Eventually, I got used to the combat, which involves being as risk averse as humanly possible, and taking advantage of the fact that the enemies’ charge attacks are, for the most part, easily dodged, and well telegraphed. Now, I mention being risk averse, and you may be saying “Dark Souls also encourages risk aversion” , but this is not quite true. It involves calculated risk. While a single loop around the first area and level up purely into Strength (Damage) will ensure two of the first three enemy types will be chumps (Taking around 5-10 minutes) , the third enemy type (and the first boss) will punish you heavily for a mistake, and no, there is no option to just level up. You can level up and rest, resetting all enemies and any items you may have found beyond your basic allotment, or you can not level up. Bosses have multiple health bars, and, despite the fact it doesn’t actually take all that long to play, the grind and seeming slow pace makes it feel much longer than it is.

This exchange will take only a few seconds, but at this point, he’s already dead. If I’d misjudged, it would be *me* who was close to death.

In the end, Immortal Planet is very much a deal of “Your Mileage May Vary.” Myself, I prefer a different pace, and find elements of the game feeling iffy for me, but I can see how someone who wants a bit more challenge might enjoy this game. Aesthetically, it’s very clean, it has a moderately interesting story, but, alas, it’s not for me.

Sundered (Review)

Source: Cashmoneys
Price: £14.99 (£6.99 for the soundtrack)
Where To Get It: Steam

I am, most of the time, a pretty calm person. Suffice to say, this sentence has an unspoken “BUT” , and, certainly enough, Sundered is that “BUT.” This is both a good… And a bad thing.

Congratulations, Thunder Lotus Games. You have discovered the edge, the very edge, of my video-game masochism.

While not a mobility or attack powerup, the shield is bloody useful because… Well, you *live* longer, innit?

In any case, while I’ve been jokingly referring to this as a “Soulscraftroidvania” (This is a joke on my more jargon loving peers in the industry) , it is, once you break down the word, moderately accurate. It has a high difficulty curve that is supposed to get better by dying and levelling up from the fruits of that dying. One of its antagonists (who is also your weapon) is the Shining Trapezohedron, and Lovecraft references abound… I would like to add, at this point, that making the main character a woman of colour is both a nice step representation wise, and a nice subversion of Lovecraft’s work, which often had folks of colour as the villains (Sigh.) And, like Metroid and Castlevania, progression depends on getting powerups, not all of which are mobility based, but all of which unlock some kind of skill gate or another. Explore three areas, murder enemies and bosses, get cash, die, repeat, hopefully making some progress. Equally, another core mechanic is that you can, with the Elder Shards dropped by boss and miniboss alike, either empower your abilities, changing them, or get more basic shards with which to improve your skillls.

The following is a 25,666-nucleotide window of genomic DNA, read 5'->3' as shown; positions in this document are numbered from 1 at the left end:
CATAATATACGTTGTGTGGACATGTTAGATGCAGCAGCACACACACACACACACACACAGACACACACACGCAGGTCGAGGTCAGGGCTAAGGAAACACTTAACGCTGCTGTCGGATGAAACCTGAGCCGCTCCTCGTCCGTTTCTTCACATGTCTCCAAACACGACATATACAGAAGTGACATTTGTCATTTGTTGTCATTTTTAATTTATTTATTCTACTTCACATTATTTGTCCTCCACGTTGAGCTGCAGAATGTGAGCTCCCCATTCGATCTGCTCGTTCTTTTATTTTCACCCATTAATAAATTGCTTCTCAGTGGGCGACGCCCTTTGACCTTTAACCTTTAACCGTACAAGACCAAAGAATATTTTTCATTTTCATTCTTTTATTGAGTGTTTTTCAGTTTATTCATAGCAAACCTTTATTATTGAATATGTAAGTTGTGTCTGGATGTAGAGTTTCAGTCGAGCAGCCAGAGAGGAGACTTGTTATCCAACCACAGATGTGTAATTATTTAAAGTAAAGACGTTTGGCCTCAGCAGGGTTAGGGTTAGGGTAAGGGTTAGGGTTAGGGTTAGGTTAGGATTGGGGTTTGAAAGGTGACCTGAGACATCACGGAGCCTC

That’s the absolute basics. Let’s get the good out of the way. Aesthetically, it’s beautiful. Thunder Lotus have a clean, consistent style, they know their UX, they know their animation, and they know their music. The sounds are mostly good, even if one in particular has associations with the mixed bit. The powerups are interesting, and some have some very interesting factors that make them extremely multifaceted.

Wait, tenta- NOPE. NOPE NOPE NOPE, DIE DIE DIE.

The best example of this is the Cannon. On the one hand, it fires a massive bolt that does at least three times the damage of your best melee strikes, and pierces walls, enemies, and the pots, crates, and gooey blobs you shatter to maybe get money. On the other, it’s slow to fire, takes both a unit of ammunition and stamina (Only one of which regenerates. The other must be found), only fires straight forward, and hurtles you backwards (Funnily enough, that makes it a mobility tool too.) On the third hand, it’s the only way of opening certain locks that exist… In the first area of the game. That is good design.

Similarly, the writing is pretty good. The Shining Trapezohedron is a weapon, an antagonist, and an unreliable narrator. It wants you to kill. It wants you to be better at killing. It hates you when you don’t take this option, and I’m almost certain it’s lying to you.

Now let’s get to the bad bit. Funnily enough, just like the Cannon is a core gameplay element, so is the part that I’m extremely unfond of: Enemies. Not specifically the fact that there are enemies, or the fact that they’re tough (Although some are extremely tough, serving as their own damn skill gates, and some, like the Aberration or… Well, nearly anything with ranged weapons, honestly, are just bloody annoying.) It is, like the Cannon, a multifaceted problem.